I generally don’t review movies on Lazy-i unless they have some sort of music connection, which is why I’m jotting down a few words about “I’m Not There.” I saw it last night at the Dundee. All-in-all, a pretty bad flick. It’s only saving graces were Cate Blanchett, Jim James and the soundtrack. The rest of it was mildly embarrassing. I suppose the whole idea behind the lack of a plot line was to reflect the overall chaos that was/is Bob Dylan’s life. I get it. That doesn’t make it very interesting, though. Neither do the cheesy, amateurish performances by Christian Bale, Heath Ledger, Ben Whishaw, and even little Marcus Carl Franklin, each representing either Dylan or one of his archetype characters/phases in life/ideas, all slammed together in one disjointed scene after another. Julianne Moore is so bad that I wondered if she was overacting on purpose — maybe the whole thing was an elaborate satire/parody? If so, how do you explain Blanchett, who was remarkable? But even her eye-rubbing Dylan impersonation becomes tiring after awhile. The movie is two hours and fifteen minutes long. The only thing that kept us in our seats was waiting to see what kind of crazy shit they were going to make Richard Gere do. I ran into a local movie guru at The Waiting Room afterward who told me she liked the film. It turns out that she’s a huge Dylan fan, and said if you weren’t hip to Dylan’s life story and “legends” you probably wouldn’t understand most of what filmmaker Todd Haynes was trying to do. She was right. Though I recently read Dylan’s autobiography, I know little else about him other than his music. So when Richard Gere rode a horse through “Halloween Town” — a Western movie back lot populated by people in costumes — I had no idea what was going on, nor why I should care. At least Gere didn’t try to mimic Dylan’s nasal drawl. The film’s highlight came during that Gere sequence, when Jim James and Calexico performed “Goin’ to Acapulco.” That, along with the cinematography and Blanchett’s eerie impersonation, almost made it worth sitting through the rest of the pointless, boring exercise. Almost. Well, not even almost.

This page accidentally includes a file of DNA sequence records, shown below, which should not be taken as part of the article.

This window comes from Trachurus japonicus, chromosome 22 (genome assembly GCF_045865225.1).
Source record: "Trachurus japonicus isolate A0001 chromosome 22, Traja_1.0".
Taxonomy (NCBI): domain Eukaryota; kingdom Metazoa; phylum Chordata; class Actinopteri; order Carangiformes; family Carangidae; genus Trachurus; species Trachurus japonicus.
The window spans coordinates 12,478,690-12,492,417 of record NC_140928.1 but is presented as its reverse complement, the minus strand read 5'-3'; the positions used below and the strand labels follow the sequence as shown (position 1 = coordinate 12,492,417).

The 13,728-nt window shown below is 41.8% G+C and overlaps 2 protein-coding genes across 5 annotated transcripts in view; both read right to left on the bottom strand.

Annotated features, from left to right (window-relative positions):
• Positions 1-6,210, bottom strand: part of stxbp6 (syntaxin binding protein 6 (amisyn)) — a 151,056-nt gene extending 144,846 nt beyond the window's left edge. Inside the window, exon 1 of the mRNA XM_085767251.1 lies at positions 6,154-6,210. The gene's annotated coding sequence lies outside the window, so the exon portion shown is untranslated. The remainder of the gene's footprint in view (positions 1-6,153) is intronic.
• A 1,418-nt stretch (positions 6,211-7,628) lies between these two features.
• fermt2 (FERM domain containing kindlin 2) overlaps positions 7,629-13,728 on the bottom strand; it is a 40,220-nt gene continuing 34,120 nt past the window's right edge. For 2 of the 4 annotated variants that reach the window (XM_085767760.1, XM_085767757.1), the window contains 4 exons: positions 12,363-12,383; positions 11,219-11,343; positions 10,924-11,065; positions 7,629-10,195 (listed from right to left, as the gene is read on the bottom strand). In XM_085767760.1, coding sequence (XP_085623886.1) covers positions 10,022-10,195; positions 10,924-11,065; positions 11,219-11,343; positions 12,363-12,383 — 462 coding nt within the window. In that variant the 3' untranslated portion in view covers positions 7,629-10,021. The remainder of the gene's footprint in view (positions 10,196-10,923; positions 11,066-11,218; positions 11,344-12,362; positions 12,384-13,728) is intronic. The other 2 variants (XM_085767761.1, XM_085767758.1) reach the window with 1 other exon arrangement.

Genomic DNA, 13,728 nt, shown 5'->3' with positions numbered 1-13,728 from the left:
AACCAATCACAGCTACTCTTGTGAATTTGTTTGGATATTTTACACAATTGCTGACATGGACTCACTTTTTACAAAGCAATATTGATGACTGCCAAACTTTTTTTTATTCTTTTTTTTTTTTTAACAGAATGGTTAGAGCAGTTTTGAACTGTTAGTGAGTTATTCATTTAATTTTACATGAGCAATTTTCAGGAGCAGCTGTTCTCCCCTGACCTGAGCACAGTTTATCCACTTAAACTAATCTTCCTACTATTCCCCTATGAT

More entertaining was McCarthy Trenching at The Waiting Room last night. In front of a pretty good-sized crowd (maybe 80?) Dan McCarthy and a drummer/keyboardist played a collection of dour, downcast acoustic folk songs that, to me, sounded like a combination of John Gorka and Kris Kristofferson. Pretty good stuff.
You might have noticed yesterday that I augmented my earlier post about tonight’s show at The Barley Street. Instead of Scott Roth, who canceled, Ted Stevens is joining Todd Grant, Cary Smith and Jake Bellows for a night of singer/songwriter fare. Now that the ice is melting, I suspect this will be a crowded show at the little hole-in-the-wall venue. Get there early.
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